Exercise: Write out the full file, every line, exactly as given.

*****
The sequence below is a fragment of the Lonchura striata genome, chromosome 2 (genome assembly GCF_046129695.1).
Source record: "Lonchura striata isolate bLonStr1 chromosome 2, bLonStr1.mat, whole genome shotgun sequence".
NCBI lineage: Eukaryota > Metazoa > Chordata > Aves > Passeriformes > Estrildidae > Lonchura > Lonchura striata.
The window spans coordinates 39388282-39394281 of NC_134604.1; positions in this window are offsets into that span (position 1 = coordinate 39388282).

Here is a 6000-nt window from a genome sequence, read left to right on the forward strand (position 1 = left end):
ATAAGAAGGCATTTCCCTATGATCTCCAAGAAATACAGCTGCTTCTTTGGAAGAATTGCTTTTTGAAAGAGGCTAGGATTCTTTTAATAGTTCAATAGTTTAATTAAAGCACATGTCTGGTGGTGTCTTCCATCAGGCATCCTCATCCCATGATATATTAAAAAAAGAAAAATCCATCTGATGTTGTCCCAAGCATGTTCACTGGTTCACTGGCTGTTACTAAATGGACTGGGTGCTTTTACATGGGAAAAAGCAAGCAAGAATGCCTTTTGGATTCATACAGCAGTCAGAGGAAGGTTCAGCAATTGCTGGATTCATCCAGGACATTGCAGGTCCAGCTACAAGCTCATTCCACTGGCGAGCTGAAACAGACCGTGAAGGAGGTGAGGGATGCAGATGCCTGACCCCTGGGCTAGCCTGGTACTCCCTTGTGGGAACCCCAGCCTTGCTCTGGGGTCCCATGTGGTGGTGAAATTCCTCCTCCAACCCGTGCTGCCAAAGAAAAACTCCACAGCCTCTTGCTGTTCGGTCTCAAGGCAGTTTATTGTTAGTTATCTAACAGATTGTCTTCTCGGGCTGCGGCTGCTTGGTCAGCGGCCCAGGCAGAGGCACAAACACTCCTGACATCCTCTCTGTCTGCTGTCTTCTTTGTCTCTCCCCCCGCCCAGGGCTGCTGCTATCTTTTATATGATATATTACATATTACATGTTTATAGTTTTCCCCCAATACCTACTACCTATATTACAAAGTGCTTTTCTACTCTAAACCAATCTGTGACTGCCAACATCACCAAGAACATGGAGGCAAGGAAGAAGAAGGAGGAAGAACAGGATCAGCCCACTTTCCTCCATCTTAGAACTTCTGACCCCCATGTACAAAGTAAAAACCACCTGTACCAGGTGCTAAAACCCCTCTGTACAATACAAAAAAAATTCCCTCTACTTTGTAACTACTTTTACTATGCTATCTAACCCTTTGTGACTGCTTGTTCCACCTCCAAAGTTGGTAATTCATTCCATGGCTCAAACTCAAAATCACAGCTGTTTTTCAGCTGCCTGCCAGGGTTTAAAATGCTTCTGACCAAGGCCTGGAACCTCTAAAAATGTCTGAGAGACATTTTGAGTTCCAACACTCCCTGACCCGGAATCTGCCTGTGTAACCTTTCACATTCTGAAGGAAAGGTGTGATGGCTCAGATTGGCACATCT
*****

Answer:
The sequence below is a fragment of the Lonchura striata genome, chromosome 2 (genome assembly GCF_046129695.1).
Source record: "Lonchura striata isolate bLonStr1 chromosome 2, bLonStr1.mat, whole genome shotgun sequence".
NCBI lineage: Eukaryota > Metazoa > Chordata > Aves > Passeriformes > Estrildidae > Lonchura > Lonchura striata.
The window spans coordinates 39388282-39394281 of NC_134604.1; positions in this window are offsets into that span (position 1 = coordinate 39388282).

Here is a 6000-nt window from a genome sequence, read left to right on the forward strand (position 1 = left end):
ATAAGAAGGCATTTCCCTATGATCTCCAAGAAATACAGCTGCTTCTTTGGAAGAATTGCTTTTTGAAAGAGGCTAGGATTCTTTTAATAGTTCAATAGTTTAATTAAAGCACATGTCTGGTGGTGTCTTCCATCAGGCATCCTCATCCCATGATATATTAAAAAAAGAAAAATCCATCTGATGTTGTCCCAAGCATGTTCACTGGTTCACTGGCTGTTACTAAATGGACTGGGTGCTTTTACATGGGAAAAAGCAAGCAAGAATGCCTTTTGGATTCATACAGCAGTCAGAGGAAGGTTCAGCAATTGCTGGATTCATCCAGGACATTGCAGGTCCAGCTACAAGCTCATTCCACTGGCGAGCTGAAACAGACCGTGAAGGAGGTGAGGGATGCAGATGCCTGACCCCTGGGCTAGCCTGGTACTCCCTTGTGGGAACCCCAGCCTTGCTCTGGGGTCCCATGTGGTGGTGAAATTCCTCCTCCAACCCGTGCTGCCAAAGAAAAACTCCACAGCCTCTTGCTGTTCGGTCTCAAGGCAGTTTATTGTTAGTTATCTAACAGATTGTCTTCTCGGGCTGCGGCTGCTTGGTCAGCGGCCCAGGCAGAGGCACAAACACTCCTGACATCCTCTCTGTCTGCTGTCTTCTTTGTCTCTCCCCCCGCCCAGGGCTGCTGCTATCTTTTATATGATATATTACATATTACATGTTTATAGTTTTCCCCCAATACCTACTACCTATATTACAAAGTGCTTTTCTACTCTAAACCAATCTGTGACTGCCAACATCACCAAGAACATGGAGGCAAGGAAGAAGAAGGAGGAAGAACAGGATCAGCCCACTTTCCTCCATCTTAGAACTTCTGACCCCCATGTACAAAGTAAAAACCACCTGTACCAGGTGCTAAAACCCCTCTGTACAATACAAAAAAAATTCCCTCTACTTTGTAACTACTTTTACTATGCTATCTAACCCTTTGTGACTGCTTGTTCCACCTCCAAAGTTGGTAATTCATTCCATGGCTCAAACTCAAAATCACAGCTGTTTTTCAGCTGCCTGCCAGGGTTTAAAATGCTTCTGACCAAGGCCTGGAACCTCTAAAAATGTCTGAGAGACATTTTGAGTTCCAACACTCCCTGACCCGGAATCTGCCTGTGTAACCTTTCACATTCTGAAGGAAAGGTGTGATGGCTCAGATTGGCACATCT